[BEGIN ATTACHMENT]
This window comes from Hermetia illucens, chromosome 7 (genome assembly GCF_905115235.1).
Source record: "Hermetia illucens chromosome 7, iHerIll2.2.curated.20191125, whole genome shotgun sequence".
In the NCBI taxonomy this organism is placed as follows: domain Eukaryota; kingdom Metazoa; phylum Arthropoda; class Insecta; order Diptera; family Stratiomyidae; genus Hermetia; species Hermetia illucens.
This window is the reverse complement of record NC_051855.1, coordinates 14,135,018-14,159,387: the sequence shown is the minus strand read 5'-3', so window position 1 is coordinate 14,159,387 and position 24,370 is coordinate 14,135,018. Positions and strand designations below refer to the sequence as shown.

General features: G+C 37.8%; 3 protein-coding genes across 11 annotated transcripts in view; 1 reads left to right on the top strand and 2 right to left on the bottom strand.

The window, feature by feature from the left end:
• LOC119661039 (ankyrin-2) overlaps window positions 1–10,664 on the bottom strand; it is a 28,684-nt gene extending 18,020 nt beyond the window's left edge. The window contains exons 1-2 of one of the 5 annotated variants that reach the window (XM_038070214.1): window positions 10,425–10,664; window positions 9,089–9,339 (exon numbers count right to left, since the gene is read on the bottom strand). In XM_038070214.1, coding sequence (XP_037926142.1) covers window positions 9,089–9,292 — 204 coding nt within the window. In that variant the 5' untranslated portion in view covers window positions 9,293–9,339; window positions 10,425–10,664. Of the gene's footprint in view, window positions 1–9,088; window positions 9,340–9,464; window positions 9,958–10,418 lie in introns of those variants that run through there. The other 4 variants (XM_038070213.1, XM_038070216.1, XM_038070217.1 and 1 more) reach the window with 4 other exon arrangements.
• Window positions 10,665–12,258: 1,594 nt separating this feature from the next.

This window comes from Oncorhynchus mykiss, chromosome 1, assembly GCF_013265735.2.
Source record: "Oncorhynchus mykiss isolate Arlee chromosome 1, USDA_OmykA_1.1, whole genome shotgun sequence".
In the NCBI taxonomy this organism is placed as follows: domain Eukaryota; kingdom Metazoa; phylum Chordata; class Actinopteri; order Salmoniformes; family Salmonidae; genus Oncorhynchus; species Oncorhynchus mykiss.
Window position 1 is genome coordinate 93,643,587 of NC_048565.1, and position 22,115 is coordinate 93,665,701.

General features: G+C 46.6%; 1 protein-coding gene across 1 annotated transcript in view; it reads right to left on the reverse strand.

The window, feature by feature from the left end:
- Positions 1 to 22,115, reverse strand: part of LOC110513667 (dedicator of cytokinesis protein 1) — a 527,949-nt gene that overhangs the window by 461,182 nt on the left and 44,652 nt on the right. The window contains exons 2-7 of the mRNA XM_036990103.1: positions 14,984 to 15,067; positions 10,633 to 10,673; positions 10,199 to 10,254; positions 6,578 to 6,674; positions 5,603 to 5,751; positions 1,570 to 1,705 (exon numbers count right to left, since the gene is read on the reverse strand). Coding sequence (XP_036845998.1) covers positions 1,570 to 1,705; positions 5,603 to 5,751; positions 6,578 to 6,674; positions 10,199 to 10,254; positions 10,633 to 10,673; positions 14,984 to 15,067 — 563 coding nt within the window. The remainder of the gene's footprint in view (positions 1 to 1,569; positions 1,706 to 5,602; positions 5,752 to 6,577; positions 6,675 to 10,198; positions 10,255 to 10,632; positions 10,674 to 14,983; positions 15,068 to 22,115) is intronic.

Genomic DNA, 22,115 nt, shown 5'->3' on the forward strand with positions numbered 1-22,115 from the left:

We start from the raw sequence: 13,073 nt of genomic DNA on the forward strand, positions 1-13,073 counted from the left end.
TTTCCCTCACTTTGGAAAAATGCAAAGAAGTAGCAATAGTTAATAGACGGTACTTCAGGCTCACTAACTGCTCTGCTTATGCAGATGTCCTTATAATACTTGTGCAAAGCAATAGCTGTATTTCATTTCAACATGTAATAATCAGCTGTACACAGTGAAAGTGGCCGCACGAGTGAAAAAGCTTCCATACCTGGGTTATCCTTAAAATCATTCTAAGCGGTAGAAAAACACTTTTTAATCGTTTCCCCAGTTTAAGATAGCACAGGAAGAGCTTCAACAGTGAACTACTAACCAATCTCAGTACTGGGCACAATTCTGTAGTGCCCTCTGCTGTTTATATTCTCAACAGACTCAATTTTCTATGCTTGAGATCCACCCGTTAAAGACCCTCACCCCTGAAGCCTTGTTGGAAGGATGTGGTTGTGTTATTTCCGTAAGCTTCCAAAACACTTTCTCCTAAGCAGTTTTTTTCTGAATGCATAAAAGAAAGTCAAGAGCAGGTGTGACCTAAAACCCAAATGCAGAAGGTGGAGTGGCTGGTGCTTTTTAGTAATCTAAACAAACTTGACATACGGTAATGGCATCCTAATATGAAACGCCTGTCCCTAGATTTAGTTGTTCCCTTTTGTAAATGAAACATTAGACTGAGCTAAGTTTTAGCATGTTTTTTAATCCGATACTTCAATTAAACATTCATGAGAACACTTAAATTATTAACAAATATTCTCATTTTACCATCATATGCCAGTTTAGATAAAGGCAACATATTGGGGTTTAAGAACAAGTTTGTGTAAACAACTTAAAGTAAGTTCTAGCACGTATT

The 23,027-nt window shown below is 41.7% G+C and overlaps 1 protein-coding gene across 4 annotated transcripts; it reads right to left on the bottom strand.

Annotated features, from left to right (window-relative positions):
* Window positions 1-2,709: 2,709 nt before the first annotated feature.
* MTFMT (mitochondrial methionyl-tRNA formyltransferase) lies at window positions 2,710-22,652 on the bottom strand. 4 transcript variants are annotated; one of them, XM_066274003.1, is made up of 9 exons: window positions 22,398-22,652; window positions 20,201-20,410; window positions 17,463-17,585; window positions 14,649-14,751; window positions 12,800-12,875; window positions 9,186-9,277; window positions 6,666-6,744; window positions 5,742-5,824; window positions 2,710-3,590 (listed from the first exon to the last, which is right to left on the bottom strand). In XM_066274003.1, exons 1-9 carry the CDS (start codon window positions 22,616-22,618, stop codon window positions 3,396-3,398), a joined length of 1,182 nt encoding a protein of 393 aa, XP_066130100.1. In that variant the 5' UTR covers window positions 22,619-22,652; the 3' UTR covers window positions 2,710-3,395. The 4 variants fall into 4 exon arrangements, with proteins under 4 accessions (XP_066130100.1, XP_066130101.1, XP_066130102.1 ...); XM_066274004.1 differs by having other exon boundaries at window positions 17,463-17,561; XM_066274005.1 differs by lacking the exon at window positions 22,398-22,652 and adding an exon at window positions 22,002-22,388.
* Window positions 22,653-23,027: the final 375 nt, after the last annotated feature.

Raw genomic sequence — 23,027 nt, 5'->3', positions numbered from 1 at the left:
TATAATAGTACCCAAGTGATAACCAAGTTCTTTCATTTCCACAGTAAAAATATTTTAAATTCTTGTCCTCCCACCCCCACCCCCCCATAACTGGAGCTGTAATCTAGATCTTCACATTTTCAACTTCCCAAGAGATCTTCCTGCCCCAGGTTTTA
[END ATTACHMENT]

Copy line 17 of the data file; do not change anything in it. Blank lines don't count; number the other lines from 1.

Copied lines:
We start from the raw sequence: 13,073 nt of genomic DNA on the forward strand, positions 1-13,073 counted from the left end.